"A groundbreaking book. We have long known that traditional couple therapy models are not applicable to treating couples who experience infidelity. Baucom et al. offer a revolutionary approach in which infidelity is conceptualized as a traumatic event, yet they are able to facilitate empathy for both parties. This is a delicate balance, and the authors manage it brilliantly. I have already begun using this therapy model in my private practice and teaching it to my clinical psychology graduate students, with wonderful results."--Erika Lawrence, PhD, Department of Psychology, University of Iowa
"This book offers a lucid, fascinating, and much-needed map to the difficult terrain of affairs: how they occur and how to deal with them. It is comprehensive and full of clinical examples. Clinicians everywhere will find this book invaluable."--Susan M. Johnson, EdD, School of Psychology, University of Ottawa, Ontario, Canada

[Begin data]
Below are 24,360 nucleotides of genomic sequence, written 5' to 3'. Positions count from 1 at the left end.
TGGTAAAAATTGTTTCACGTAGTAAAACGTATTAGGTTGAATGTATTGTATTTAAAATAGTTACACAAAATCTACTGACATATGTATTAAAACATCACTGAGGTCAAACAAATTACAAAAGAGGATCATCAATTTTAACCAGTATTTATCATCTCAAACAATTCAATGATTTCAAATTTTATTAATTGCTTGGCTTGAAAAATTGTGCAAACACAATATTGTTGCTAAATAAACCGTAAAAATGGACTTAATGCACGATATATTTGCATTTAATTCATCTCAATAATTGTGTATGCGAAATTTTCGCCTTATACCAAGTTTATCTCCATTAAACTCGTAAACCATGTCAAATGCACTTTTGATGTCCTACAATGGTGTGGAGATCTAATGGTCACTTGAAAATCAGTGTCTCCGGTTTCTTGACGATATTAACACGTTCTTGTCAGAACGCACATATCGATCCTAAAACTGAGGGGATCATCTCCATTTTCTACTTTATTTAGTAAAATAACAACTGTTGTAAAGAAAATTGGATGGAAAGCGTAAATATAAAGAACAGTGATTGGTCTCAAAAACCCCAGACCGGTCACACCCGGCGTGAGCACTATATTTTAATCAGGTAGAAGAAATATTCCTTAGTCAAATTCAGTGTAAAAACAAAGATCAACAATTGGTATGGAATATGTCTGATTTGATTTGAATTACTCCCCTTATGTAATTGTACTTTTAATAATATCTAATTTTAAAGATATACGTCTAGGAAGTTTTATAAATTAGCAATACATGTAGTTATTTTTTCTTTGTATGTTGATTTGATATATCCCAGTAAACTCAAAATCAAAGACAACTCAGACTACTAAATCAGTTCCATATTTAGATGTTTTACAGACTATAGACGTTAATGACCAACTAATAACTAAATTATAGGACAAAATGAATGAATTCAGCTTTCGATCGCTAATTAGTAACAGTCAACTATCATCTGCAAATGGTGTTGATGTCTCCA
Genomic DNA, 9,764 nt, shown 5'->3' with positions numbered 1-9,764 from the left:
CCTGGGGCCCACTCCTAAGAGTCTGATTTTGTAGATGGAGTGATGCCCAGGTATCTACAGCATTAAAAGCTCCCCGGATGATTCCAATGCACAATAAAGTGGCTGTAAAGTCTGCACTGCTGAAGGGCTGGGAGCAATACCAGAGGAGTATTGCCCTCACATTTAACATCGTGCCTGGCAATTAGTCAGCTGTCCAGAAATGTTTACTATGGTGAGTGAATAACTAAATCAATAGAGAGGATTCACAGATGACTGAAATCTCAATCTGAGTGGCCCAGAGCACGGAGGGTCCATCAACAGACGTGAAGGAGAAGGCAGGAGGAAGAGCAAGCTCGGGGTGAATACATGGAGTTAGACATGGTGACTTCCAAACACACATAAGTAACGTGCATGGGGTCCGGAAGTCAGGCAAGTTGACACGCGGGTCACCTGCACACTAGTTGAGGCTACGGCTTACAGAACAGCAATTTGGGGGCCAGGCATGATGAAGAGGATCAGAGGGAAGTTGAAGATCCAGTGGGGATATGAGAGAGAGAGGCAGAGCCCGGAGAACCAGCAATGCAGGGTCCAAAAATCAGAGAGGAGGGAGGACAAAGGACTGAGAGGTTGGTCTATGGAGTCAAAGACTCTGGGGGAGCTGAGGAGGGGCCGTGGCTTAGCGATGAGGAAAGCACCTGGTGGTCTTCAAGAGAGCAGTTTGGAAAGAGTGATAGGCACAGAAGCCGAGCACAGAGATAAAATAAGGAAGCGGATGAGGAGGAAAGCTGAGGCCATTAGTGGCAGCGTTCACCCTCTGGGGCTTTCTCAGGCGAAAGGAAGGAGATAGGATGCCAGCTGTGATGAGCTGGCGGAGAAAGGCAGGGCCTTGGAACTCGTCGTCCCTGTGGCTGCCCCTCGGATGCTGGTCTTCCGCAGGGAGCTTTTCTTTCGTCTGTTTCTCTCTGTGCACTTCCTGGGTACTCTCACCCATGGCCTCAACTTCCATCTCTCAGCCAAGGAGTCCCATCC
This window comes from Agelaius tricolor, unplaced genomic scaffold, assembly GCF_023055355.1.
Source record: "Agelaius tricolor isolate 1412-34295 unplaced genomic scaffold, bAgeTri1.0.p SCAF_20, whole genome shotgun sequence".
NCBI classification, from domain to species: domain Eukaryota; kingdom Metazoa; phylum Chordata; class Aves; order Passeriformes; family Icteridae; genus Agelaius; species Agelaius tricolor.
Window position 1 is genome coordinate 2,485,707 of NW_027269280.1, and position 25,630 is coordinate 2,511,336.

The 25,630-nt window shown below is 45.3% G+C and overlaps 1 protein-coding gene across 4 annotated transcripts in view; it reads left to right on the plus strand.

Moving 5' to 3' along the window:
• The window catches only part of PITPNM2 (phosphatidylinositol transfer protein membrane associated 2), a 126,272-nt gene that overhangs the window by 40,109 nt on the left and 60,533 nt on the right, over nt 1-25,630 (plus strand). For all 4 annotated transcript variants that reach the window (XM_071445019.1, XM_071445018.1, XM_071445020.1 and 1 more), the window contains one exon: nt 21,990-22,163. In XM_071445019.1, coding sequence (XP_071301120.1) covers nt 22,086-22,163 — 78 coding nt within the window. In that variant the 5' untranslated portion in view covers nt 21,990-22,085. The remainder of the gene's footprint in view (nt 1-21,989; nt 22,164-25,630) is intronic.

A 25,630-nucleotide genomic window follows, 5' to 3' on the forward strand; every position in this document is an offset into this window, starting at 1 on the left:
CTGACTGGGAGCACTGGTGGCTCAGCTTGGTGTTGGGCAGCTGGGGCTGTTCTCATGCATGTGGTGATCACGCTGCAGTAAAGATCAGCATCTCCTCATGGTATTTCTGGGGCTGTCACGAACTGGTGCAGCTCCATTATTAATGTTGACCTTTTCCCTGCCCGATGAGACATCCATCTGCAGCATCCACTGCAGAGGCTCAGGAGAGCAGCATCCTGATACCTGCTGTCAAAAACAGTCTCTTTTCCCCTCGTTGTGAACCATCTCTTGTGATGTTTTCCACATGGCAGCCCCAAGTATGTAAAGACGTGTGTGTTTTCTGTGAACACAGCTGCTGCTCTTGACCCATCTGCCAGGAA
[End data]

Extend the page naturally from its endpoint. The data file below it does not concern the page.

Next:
"This is a major contribution to the literature on treatment of infidelity and a book that all couple therapists should read. Infidelity is one of the most challenging presenting problems for even the most seasoned clinician. This treatment guide stands alone or can be used in conjunction with the authors’ excellent self-help book for couples, Getting Past the Affair. Integrating cognitive-behavioral, systems, and insight-oriented theoretical models, the approach is highly relevant for a wide range of therapists. In addition, the extensive session vignettes, chapter summaries, and clear writing make this a great resource for graduate courses in couple therapy."--Norman B. Epstein, PhD, Department of Family Science, University of Maryland, College Park